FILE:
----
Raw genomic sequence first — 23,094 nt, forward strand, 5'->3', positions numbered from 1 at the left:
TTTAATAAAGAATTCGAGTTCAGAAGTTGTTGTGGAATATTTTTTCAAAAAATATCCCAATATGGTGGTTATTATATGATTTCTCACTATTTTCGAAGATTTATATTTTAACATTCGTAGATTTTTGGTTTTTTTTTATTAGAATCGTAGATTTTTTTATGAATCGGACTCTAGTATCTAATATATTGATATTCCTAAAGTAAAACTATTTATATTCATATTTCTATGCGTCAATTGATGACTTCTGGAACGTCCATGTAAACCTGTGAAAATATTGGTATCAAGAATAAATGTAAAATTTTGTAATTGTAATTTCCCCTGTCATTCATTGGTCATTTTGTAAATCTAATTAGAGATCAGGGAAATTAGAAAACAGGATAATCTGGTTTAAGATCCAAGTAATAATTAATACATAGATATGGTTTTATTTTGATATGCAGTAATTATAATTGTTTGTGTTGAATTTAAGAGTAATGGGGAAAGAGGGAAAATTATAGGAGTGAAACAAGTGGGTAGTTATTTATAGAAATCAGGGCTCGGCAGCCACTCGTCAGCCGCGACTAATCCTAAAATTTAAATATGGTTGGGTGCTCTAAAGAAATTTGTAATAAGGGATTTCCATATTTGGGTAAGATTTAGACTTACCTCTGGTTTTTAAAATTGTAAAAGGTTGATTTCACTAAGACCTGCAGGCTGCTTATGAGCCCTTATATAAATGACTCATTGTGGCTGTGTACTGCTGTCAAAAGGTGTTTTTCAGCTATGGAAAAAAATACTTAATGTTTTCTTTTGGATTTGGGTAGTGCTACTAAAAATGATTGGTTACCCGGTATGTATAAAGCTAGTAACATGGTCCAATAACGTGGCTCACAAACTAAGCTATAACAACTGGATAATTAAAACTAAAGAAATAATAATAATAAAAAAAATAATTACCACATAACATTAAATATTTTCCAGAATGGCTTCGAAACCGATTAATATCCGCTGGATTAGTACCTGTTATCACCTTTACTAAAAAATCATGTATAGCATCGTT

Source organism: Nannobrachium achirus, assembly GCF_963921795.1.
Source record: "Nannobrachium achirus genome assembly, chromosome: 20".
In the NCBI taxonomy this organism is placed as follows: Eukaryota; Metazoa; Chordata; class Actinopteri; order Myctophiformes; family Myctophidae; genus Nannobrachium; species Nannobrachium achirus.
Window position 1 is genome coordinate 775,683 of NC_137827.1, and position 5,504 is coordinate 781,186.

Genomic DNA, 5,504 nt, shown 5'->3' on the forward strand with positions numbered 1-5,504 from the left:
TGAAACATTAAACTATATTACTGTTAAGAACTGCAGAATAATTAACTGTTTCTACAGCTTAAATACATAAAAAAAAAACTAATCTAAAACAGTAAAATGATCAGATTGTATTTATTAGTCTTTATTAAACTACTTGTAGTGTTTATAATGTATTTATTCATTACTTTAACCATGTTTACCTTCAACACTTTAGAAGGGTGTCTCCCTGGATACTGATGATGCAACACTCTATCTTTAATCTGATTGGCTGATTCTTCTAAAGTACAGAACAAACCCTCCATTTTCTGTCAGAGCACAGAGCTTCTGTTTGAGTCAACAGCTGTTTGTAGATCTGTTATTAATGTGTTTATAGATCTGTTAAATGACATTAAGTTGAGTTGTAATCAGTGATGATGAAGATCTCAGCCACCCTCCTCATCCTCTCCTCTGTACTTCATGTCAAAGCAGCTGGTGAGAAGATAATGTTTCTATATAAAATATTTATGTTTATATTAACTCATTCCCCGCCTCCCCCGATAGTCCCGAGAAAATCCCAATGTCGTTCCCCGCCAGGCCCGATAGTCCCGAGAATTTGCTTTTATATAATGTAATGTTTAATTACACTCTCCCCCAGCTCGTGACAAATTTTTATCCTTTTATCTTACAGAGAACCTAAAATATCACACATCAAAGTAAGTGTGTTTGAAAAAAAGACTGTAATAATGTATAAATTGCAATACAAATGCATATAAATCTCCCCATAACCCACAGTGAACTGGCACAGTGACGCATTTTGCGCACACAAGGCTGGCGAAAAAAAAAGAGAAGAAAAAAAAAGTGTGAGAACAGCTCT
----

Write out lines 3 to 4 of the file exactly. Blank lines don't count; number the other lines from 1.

Source organism: Nannobrachium achirus, assembly GCF_963921795.1.
Source record: "Nannobrachium achirus genome assembly, chromosome: 20".